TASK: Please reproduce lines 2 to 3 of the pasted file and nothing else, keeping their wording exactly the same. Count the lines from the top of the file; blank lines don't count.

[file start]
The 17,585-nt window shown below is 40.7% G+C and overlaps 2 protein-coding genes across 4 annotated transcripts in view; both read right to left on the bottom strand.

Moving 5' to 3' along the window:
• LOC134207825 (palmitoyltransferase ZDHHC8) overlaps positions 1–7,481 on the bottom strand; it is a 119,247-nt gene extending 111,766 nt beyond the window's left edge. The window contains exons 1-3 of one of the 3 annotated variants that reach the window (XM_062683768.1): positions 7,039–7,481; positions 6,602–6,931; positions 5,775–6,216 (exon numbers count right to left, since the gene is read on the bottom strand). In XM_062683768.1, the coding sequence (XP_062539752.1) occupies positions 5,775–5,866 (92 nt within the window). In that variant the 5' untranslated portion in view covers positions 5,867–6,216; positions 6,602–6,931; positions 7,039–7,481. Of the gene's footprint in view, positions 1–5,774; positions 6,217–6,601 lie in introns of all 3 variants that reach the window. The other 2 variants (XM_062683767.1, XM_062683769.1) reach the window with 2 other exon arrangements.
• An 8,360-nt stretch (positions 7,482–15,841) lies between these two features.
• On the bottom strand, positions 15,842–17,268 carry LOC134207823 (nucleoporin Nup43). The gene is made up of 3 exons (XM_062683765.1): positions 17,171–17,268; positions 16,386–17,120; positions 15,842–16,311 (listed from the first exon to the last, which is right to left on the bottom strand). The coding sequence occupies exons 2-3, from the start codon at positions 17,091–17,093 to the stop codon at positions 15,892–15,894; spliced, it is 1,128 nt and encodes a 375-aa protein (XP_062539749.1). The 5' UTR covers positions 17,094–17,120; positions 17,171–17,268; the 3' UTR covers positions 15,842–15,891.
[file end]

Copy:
Moving 5' to 3' along the window:
• LOC134207825 (palmitoyltransferase ZDHHC8) overlaps positions 1–7,481 on the bottom strand; it is a 119,247-nt gene extending 111,766 nt beyond the window's left edge. The window contains exons 1-3 of one of the 3 annotated variants that reach the window (XM_062683768.1): positions 7,039–7,481; positions 6,602–6,931; positions 5,775–6,216 (exon numbers count right to left, since the gene is read on the bottom strand). In XM_062683768.1, the coding sequence (XP_062539752.1) occupies positions 5,775–5,866 (92 nt within the window). In that variant the 5' untranslated portion in view covers positions 5,867–6,216; positions 6,602–6,931; positions 7,039–7,481. Of the gene's footprint in view, positions 1–5,774; positions 6,217–6,601 lie in introns of all 3 variants that reach the window. The other 2 variants (XM_062683767.1, XM_062683769.1) reach the window with 2 other exon arrangements.